IndyCar’s six-year-old ladder system—the Mazda Road to Indy—is expressly designed to develop young talent, with scholarships and everything. Conor Daly, a 24-year-old American open-wheel racer, posted wins along a few of its rungs before landing his big IndyCar break this year with Dale Coyne Racing. The idea of facing four-time series champion Scott Dixon or three-time Indy 500 winner Helio Castroneves before his big arrival couldn’t seem more, well, unfair. “I’m a fan of seeing drivers get opportunities,” he says. “It’s definitely an interesting system that they’ve got there, for sure.”

When you break it down to the essence, that system isn’t a farm program for NASCAR, per se. It’s more like alternate universes of the pros, one where it became common practice to see wheelmen like Dale Earnhardt Sr. and Mark Martin weave in and out while taking on the stars of tomorrow. Rare is the case of a minor leaguer punching above his curb weight, as Trevor Bayne did in 2011 when he became the youngest driver (at 20 years and a day) to win the Daytona 500.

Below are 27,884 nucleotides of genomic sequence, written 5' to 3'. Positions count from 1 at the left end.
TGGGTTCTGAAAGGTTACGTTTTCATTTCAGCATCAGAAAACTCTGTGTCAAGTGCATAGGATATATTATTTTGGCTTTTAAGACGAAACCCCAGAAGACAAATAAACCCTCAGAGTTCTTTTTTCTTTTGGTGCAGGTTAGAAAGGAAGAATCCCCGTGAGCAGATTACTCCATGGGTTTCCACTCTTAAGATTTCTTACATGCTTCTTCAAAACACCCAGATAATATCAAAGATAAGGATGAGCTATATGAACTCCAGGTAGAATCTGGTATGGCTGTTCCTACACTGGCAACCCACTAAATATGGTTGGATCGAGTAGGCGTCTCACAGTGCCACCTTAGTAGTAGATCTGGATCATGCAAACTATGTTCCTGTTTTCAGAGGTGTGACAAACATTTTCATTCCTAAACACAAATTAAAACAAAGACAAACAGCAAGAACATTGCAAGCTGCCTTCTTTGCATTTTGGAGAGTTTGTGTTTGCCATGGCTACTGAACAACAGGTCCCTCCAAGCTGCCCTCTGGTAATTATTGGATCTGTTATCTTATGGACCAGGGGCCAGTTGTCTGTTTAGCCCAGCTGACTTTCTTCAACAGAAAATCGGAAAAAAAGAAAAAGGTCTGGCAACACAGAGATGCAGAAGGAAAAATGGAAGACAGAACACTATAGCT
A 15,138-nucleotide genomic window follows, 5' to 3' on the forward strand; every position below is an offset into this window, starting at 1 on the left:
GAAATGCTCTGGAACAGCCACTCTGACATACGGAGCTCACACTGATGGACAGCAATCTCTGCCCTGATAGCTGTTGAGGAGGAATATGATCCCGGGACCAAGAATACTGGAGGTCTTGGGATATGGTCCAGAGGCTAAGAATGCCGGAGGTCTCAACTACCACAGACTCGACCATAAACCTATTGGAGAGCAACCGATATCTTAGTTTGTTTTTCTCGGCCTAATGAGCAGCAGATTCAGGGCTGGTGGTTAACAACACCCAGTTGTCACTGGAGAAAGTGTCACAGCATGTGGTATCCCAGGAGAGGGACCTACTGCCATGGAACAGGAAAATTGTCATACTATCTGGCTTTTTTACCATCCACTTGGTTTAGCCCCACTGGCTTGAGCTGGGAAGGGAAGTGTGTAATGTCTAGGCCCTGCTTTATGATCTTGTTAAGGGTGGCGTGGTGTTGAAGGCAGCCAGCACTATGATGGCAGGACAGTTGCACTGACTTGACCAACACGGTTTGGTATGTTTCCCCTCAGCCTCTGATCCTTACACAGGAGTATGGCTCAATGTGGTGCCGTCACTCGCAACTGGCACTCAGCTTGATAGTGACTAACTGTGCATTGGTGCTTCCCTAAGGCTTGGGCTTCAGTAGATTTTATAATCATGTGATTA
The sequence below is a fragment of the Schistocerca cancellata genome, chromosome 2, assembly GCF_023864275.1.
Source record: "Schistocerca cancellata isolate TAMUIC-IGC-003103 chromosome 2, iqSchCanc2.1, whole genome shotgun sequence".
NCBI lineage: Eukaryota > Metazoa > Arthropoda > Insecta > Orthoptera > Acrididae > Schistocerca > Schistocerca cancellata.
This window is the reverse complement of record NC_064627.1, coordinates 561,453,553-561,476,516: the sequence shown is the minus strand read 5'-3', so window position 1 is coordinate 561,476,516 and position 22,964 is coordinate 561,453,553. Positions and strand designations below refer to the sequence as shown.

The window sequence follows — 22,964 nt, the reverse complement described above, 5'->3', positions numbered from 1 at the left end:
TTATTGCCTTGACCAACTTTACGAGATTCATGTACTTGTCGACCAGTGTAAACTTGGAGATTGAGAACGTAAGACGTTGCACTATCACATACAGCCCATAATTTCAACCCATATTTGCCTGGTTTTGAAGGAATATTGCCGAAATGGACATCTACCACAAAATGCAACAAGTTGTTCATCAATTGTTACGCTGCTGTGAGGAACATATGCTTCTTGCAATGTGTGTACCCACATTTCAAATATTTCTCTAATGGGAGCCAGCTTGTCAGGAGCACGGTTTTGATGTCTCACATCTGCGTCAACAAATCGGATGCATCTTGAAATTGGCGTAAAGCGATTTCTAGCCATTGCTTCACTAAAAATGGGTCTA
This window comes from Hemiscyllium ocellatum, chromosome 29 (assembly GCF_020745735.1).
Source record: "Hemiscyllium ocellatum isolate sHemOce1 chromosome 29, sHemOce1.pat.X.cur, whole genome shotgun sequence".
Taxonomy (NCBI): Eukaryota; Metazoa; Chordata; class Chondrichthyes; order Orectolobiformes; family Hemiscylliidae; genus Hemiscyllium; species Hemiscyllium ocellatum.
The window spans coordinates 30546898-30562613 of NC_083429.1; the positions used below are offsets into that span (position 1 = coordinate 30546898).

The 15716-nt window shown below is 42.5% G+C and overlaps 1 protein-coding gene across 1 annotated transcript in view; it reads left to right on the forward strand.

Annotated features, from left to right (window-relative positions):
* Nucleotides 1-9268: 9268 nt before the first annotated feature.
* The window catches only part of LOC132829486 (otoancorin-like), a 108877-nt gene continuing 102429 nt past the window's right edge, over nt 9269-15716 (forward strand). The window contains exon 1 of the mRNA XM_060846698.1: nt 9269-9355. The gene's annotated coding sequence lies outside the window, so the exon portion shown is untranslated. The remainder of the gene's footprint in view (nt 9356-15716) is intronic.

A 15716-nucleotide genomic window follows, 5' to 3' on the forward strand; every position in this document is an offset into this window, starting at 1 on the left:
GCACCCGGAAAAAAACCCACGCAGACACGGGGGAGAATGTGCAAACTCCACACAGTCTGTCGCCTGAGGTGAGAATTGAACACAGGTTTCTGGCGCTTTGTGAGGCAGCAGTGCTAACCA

NASCAR's Darrell Wallace Jr. blazing the way for minority drivers

Why do Cup drivers bother with all this bullying? Mostly, for the seat time—which has become even more precious since NASCAR outlawed pre-race testing in an effort to ease the operating expenses on teams. “The biggest thing for us,” says Wallace, “is how did they get so good? Well, it’s all about seat time. Since we can’t test anymore, we have to stay active in our cars. And the only way of doing that is by running in any and everything that we can. It’s like Kobe going down to his local basketball park and playing pickup games. You’re just trying to stay warm.”

Then of course there’s the thrill of it all—which even NASCAR, to be fair, has had to dial down a tick. After Cup stars cruised to Xfinity championships from 2006 through ’10, a rule was passed prohibiting minor-league moonlighters from accruing points twoard minor league championships. NASCAR’s shift this year to decide the Xfinity and truck series through the Chase (an elimination-style playoff that counts full-time driving as a base qualification) instead of an old-fashioned, long-slog points race reads like another win for the developing class.